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Tuesday, June 19, 2012

High dam water levels: Flood risk and terms explained

We'll here we are already discussing high water levels in the reservoirs and the fear of floods, clear back in January. I have seen nothing since to relieve me of fear of flooding even through the recent drought that allowed flooding throughout Isaan.,
I will still confused about reservoirs reaching 122% of capacity until I read "The 4,860 meter long and 36.5 meter high dam is an earth-filled dam with an impervious core. The storage capacity is 785 million cubic meter of water at normal water level, with a maximum capacity of 960 million cubic meters. Additionally to the water management the dam also supplies about 6.7 MW of hydro-electric power." about the Pa Sak Jolasid Dam and it finally twigged.
If you take 785 Times 1,22 you get a number near 960. All this really means nothing to the average Joe, but is always discussed during a period of flooding in Thailand. What does have meaning is elaevations in meters above sea level. This is what we used in reservoirs in the U.S.. The operating elevation is where no one or certain designated dwelling were above water and as the water rose more and more people places were inundated. The capacity of the reservoir was at the elevation of the spillway, where water free falls out of the reservoir,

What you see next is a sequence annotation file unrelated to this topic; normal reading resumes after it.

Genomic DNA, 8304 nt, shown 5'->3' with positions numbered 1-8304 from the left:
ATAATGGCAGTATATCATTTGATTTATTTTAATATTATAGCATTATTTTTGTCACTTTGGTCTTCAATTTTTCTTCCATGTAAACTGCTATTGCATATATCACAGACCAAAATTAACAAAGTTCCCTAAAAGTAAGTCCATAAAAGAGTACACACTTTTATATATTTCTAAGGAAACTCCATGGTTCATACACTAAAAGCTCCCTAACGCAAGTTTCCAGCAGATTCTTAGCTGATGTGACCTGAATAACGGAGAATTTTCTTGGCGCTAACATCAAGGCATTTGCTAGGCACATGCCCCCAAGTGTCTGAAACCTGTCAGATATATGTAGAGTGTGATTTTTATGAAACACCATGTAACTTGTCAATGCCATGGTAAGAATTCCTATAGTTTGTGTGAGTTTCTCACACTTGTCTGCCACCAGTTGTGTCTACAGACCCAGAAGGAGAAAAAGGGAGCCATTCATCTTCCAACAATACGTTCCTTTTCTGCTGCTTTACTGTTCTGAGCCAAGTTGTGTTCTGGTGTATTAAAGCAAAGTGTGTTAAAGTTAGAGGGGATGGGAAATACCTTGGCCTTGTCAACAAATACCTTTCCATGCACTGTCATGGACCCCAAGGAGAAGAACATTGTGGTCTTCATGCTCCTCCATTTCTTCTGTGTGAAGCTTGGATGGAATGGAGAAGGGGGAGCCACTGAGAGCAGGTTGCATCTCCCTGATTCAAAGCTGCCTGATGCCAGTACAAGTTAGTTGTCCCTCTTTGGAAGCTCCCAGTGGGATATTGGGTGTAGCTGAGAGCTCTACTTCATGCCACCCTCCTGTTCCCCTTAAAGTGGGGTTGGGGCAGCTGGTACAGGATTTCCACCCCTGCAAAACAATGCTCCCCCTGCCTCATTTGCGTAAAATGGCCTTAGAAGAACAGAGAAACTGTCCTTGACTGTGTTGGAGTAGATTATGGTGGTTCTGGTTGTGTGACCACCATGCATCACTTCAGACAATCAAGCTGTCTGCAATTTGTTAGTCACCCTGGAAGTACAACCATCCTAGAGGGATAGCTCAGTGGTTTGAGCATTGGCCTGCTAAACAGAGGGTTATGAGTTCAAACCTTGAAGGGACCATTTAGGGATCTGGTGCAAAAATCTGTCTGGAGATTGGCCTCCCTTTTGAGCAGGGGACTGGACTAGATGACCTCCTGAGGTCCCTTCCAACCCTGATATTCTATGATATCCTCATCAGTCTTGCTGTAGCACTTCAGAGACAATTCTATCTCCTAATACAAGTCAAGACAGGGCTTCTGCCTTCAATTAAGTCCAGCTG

I never see a discussion of silting here in Thailand. That is a reservoir gets filled in with dirt from upstream each year. This can be a significant number and can greatly reduce the reservoir's capacity.

As you can see the definitions given at the end of the article are often contrary to the usage by Thai government officials when discussing situations.
All in all they managed to totally complicate some very simple math.

More on "Where has all the Money Gone" coming soon